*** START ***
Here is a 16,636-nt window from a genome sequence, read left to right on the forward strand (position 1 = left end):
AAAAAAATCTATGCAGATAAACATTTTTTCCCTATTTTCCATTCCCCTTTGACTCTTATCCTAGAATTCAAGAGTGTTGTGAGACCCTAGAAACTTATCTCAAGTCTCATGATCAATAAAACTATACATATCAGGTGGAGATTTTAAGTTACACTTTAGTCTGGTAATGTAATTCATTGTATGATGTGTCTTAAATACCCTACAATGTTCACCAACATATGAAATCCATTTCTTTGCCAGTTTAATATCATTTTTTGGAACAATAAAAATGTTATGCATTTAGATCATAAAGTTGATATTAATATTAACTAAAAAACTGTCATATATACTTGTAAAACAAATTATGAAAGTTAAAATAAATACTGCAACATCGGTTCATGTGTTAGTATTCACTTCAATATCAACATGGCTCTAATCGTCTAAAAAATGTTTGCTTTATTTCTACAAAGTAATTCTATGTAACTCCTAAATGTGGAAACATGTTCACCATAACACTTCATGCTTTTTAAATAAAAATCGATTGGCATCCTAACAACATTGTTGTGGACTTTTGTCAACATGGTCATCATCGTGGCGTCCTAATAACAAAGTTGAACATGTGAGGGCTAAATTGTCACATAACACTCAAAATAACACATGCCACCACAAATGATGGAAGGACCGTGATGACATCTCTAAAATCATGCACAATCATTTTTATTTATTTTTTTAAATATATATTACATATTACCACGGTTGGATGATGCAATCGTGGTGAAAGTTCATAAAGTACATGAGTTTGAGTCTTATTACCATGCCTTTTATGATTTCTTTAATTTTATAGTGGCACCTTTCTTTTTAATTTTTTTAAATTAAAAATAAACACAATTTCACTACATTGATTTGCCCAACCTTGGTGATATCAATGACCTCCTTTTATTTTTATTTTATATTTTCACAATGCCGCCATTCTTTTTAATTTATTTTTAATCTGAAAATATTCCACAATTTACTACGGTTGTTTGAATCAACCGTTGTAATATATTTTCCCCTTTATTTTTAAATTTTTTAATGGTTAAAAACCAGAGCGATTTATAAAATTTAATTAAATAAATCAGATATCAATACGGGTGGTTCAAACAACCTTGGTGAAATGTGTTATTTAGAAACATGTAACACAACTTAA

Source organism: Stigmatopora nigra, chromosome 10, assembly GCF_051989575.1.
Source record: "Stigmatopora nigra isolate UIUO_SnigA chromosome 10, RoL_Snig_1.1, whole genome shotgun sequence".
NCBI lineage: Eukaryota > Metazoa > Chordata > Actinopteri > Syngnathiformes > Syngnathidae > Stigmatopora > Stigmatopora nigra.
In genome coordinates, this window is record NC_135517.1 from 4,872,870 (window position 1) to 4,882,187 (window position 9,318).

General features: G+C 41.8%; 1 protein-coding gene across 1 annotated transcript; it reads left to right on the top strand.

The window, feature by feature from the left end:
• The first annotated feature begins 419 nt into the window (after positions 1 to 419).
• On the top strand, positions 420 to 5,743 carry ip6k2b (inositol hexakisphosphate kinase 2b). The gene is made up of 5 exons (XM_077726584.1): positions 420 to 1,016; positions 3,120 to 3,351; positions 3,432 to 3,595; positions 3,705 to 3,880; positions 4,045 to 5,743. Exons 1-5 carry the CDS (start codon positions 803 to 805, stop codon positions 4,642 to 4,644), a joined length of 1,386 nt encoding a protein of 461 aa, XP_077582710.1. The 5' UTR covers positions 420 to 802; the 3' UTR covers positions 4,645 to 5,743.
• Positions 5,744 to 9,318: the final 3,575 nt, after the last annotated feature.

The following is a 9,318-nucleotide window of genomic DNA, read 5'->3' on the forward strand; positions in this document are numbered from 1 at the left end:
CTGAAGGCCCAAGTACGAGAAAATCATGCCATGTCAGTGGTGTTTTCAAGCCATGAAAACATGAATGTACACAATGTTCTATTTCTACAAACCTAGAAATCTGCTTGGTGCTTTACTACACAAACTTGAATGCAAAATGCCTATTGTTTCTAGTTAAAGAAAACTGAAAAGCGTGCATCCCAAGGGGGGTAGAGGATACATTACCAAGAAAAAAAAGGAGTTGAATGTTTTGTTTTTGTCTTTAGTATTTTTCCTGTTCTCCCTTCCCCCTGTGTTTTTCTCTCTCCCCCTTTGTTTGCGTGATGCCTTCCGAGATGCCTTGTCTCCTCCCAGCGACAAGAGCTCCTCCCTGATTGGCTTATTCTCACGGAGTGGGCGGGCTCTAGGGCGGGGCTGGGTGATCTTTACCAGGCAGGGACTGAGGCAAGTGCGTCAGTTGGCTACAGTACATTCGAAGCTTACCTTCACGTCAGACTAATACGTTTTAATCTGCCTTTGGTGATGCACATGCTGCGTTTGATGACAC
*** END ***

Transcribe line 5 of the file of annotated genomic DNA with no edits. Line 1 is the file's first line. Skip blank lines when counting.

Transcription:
NCBI lineage: Eukaryota > Metazoa > Chordata > Actinopteri > Syngnathiformes > Syngnathidae > Stigmatopora > Stigmatopora nigra.